Michael Thompson said he was glad to serve his country when he was called to active duty in November 1990 as the United States braced for war with Iraq.
Thompson, of Lexington Park, was a 20-year-old Marine reservist and Maryland State Police cadet. Because he had been designated as a member of the police academy class that was scheduled to begin last January, he felt he was well on his way to becoming a full-fledged state trooper.
He went to war, certain that he would return to the class and become a trooper -- as long as he came home from the Middle East alive.
He made it through the war, but his job didn't survive the governor's budget cuts.
State Police careers for Thompson and three other Persian Gulf War veterans have ended, at least for now. The four were members of the 102nd class at the State Police academy who lost their places in the class and were put in the 103rd.
Unfortunately, that class of 24 police trainees was dismissed last October when Gov. William Donald Schaefer cut costs to avert a budget deficit. Other veterans who lost their trainee positions with the State Police are Samuel G. Garrett Jr. of Columbia, Corey Ricks of Edgewood and Michael Duears of Frederick.
"I've got to be honest with you. I expected a lot more," said Thompson, who helped chase the Iraqis from Kuwait as a member of Delta Company, the 2nd Light Armory Battalion, out of Quantico, Va. He says he is trying to land another job in law enforcement but remains bitter toward state officials and the State Police.
"Everyone in the 102nd class, which I was supposed to be in, still has a job," he said yesterday. "The 103rd was terminated, and I don't have a job. Why? Because I went overseas and went to war."
Garrett, 24, called it "a raw deal."
"If you activate somebody and pull them out, you've got to guarantee them exactly what they had before," said Garrett, a Marine reservist with the Fourth Combat Engineers. "If the military told somebody that you face a risk of losing your job if you get activated, nobody would join the reserves."
Garrett joined the reserves for a six-year stint in 1987. He worked as a pharmacy clerk at Giant Food before he was accepted into the State Police academy.
Unlike Thompson, he has found another job. He's working for the Maryland Transit Authority police in Baltimore, which provides some consolation, but not the fulfillment he was seeking as a state trooper.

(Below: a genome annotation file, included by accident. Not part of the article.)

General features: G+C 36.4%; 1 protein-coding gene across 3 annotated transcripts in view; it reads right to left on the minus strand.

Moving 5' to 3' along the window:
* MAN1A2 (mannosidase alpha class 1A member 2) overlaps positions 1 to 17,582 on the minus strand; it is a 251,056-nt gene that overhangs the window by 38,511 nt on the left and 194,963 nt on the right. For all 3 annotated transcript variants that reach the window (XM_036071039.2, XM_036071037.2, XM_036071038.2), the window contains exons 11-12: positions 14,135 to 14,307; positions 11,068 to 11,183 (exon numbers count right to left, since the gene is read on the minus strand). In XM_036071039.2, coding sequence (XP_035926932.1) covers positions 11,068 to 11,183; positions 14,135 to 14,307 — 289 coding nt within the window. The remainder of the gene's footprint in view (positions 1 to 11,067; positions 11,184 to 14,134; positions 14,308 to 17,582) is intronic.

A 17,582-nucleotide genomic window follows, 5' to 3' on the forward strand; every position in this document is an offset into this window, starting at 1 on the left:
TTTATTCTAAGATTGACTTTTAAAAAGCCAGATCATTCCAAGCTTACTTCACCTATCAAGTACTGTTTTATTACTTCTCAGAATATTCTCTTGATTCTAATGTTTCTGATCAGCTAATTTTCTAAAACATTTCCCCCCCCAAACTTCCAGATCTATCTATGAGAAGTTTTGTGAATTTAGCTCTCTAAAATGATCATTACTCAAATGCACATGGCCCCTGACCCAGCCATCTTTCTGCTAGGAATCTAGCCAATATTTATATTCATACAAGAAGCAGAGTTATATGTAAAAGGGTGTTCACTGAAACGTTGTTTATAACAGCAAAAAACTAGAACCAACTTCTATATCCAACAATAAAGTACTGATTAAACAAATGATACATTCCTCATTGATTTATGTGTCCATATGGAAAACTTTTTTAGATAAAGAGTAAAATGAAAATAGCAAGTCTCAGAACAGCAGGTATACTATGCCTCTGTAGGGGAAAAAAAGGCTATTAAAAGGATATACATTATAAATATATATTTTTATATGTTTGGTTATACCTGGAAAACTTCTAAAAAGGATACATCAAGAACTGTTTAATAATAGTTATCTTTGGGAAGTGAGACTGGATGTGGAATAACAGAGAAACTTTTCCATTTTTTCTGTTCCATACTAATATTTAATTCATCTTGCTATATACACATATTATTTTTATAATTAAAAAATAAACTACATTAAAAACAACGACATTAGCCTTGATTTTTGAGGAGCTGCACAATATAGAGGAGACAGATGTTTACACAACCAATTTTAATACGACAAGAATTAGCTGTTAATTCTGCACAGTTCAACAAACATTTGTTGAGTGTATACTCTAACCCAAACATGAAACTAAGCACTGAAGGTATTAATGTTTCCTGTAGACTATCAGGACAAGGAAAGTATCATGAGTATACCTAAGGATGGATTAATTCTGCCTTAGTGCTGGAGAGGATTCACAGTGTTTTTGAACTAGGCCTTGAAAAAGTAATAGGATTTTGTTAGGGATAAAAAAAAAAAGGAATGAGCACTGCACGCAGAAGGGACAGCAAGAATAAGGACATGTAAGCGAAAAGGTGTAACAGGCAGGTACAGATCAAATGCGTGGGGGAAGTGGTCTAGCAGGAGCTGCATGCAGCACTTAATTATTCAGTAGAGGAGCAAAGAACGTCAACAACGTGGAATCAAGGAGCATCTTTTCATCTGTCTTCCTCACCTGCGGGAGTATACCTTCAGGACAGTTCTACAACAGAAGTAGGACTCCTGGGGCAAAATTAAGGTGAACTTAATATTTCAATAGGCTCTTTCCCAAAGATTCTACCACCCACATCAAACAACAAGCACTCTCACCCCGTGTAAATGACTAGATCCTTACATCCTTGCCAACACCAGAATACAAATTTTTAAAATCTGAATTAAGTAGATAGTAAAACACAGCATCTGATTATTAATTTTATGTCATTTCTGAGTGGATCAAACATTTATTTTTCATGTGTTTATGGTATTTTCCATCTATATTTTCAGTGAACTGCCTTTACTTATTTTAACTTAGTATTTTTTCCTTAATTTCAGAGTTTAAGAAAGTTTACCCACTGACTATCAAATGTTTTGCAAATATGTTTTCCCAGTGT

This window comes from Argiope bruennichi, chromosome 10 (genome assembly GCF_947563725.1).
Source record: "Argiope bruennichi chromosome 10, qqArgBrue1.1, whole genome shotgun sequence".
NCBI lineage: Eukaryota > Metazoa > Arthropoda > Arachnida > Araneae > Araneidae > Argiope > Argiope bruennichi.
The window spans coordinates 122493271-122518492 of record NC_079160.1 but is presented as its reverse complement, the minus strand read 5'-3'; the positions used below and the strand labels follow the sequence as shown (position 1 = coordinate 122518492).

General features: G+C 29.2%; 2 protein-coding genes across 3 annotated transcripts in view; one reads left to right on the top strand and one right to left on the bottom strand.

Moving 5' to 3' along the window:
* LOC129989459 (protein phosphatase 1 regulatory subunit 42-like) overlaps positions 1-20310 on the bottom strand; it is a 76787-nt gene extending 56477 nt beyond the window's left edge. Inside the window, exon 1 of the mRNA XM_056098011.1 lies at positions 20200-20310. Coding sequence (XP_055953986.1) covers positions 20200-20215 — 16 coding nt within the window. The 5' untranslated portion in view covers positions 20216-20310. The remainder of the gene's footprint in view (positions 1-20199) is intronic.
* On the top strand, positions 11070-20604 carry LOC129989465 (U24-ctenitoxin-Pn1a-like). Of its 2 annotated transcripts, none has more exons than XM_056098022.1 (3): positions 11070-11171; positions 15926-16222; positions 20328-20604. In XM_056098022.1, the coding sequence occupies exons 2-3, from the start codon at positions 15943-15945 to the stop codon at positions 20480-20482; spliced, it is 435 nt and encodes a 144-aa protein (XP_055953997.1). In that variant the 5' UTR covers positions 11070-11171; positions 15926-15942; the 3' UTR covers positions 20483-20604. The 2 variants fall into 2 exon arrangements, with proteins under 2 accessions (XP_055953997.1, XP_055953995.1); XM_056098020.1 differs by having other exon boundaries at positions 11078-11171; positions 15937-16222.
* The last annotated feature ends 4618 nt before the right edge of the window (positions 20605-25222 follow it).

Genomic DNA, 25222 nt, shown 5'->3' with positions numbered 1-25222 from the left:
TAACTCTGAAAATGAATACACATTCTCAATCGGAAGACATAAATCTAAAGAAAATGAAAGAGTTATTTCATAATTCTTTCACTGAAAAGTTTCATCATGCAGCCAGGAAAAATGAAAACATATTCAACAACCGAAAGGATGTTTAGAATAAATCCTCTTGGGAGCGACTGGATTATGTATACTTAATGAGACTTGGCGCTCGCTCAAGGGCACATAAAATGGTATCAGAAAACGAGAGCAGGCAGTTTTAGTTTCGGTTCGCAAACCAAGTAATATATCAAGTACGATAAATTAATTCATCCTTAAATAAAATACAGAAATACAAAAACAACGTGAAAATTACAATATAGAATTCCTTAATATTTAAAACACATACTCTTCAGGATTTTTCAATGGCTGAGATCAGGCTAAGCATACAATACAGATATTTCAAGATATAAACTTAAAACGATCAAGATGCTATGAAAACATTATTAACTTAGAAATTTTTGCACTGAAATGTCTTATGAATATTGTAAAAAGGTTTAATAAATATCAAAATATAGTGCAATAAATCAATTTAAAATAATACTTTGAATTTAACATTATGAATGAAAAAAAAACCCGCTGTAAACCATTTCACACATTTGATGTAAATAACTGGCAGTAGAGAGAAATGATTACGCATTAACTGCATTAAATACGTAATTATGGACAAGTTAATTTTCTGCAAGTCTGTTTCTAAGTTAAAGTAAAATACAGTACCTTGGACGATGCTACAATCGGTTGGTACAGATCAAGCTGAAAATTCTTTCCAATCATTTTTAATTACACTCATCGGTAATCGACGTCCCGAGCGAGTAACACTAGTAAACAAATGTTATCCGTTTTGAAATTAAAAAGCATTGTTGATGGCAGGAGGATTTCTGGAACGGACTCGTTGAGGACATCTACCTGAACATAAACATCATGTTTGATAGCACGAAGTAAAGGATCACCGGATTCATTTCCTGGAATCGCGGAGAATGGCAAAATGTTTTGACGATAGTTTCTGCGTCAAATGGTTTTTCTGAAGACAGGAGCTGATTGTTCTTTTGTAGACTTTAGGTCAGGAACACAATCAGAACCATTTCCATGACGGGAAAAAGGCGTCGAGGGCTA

"It's a good job. Good people," Garrett said. "The first thing I wanted was to be a State Police officer. That's what I was trained to do. That's what I wanted to do. The people at MTA worked with us. I can't complain, but it's not exactly what I want to do."
His lawyer, Robert G. Landolt, said he is optimistic that Garrett will be given an opportunity to become a state trooper without having to take legal action. He said he has gotten support from the Maryland State Troopers Association and Howard County Councilman C. Vernon Gray, who was contacted by Garrett's family.
"No one feels good about it," Landolt said. "Everyone feels that anyone from the academy in Desert Storm who served their country should be given the same opportunity as their classmates."
Gray has contacted the governor's administration. He has written to Joel G. Lee, a former aide to the governor, to ask whether some provisions could be made for the four veterans. Gray said yesterday that they should be offered state trooper jobs.
Lee, now deputy director of thestate's Department of Economic and Employment Development, said that while still in the governor's office he had begun looking into the possibility of having the veterans become state troopers. He said his successor is following up on the matter.
Thompson, however, said he's not so sure he wants to become a state trooper now. He said the close bond he once felt has been broken.
"It's not the same," he said. "In some respect, what made me love the State Police is gone now. As far as I'm concerned, they've taken away a lot of the pride and esprit de corps. It's not the same agency it was."